Google Alerts have been a valuable addition to my Personal Knowledge Mangement toolkit.
I came across the idea of using value creation stories to assess the value of online interactions in an article by Jane Bozarth. She used a conceptual framework from Etienne Wenger, Beverly Traynor and Maarten De Laat to write the story of how her online interactions create value. Their framework thinks about value in terms of five different cycles, which Jane summarises clearly in a diagram in her article.
As Jane urges, I have read the full text of this framework, and have used their guiding questions to write a value creation story about my participation in the 702010 Forum. This is my practice run in preparation for gathering value creation stories to evaluate communities that I am helping develop in my organisation. I’ve written this post by responding directly to the guiding questions relating to each cycle of value creation. However, I would document value creation stories within my organisation by writing or recording (audio or video) a more natural narrative.
The 702010 Forum is a community of practice for learning and performance professionals applying the 702010 framework. Membership is subscription based, with some resources and webinars publicly available. A toolkit contains resources to support application of 702010, and members can participate in a range of events and an online discussion forum.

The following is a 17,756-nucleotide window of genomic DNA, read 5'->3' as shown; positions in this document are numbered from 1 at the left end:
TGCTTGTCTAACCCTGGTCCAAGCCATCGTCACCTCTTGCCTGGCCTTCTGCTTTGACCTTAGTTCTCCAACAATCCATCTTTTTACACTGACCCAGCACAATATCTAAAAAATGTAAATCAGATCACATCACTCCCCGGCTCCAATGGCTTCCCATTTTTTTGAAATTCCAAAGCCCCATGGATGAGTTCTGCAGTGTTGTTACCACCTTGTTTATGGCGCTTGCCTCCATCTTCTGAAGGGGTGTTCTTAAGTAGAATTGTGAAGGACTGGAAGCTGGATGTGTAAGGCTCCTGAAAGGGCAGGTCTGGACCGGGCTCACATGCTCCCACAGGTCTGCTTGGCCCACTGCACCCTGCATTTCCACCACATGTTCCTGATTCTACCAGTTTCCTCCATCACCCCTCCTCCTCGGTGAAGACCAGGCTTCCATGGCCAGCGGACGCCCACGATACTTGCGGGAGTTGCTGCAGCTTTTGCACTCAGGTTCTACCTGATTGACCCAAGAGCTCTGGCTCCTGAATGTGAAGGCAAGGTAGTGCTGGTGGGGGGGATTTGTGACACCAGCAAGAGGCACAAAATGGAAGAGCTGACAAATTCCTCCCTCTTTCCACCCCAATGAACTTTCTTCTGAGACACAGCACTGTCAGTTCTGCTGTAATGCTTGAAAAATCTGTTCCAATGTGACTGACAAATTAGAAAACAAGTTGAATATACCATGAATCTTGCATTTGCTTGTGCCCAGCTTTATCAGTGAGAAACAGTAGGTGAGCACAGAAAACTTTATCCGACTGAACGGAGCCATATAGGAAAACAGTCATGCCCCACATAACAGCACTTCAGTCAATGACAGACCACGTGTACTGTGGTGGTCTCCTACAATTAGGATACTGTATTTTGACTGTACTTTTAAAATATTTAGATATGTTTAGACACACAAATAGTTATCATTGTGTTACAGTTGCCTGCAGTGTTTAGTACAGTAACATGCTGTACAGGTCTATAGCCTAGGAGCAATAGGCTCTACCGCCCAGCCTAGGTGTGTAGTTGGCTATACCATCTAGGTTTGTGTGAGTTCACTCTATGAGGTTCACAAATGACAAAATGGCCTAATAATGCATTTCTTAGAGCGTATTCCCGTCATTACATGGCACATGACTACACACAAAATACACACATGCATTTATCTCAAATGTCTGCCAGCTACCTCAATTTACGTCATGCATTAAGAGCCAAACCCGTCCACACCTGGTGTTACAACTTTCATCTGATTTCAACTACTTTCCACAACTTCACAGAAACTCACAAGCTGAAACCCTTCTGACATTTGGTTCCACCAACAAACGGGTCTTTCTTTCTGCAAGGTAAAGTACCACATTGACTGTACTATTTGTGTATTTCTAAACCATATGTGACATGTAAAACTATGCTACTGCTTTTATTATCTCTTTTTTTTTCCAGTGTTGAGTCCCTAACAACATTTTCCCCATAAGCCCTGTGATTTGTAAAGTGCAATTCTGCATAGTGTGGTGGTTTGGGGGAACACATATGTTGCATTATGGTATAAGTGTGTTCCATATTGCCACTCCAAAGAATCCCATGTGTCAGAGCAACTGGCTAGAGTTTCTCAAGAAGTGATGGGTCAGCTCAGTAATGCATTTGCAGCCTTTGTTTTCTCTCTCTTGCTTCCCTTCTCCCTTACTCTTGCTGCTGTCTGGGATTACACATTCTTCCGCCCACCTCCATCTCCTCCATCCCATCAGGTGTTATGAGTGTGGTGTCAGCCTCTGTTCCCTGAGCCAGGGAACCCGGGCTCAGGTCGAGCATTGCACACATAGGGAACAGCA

1. What meaningful activities did you participate in? (Cycle 1 – Immediate Value)
I have participated in a variety of asynchronous and synchronous activities including:
– attending webinars or viewing recordings, especially case studies by members
– delivering two case studies on webinars
– attending face-to-face events
– initiating and replying to discussions in the forum – and extending this in one case to email and phone discussions on a solution shared in the forum (more below)
– participating in a pilot of the Forum’s 702010 Practitioner Certification
– sharing and applying resources from the Toolkit with others in my organisation to assess status and develop improvements
2. What specific insights did you gain? What access to useful information or material? (Cycle 2 – Potential Value)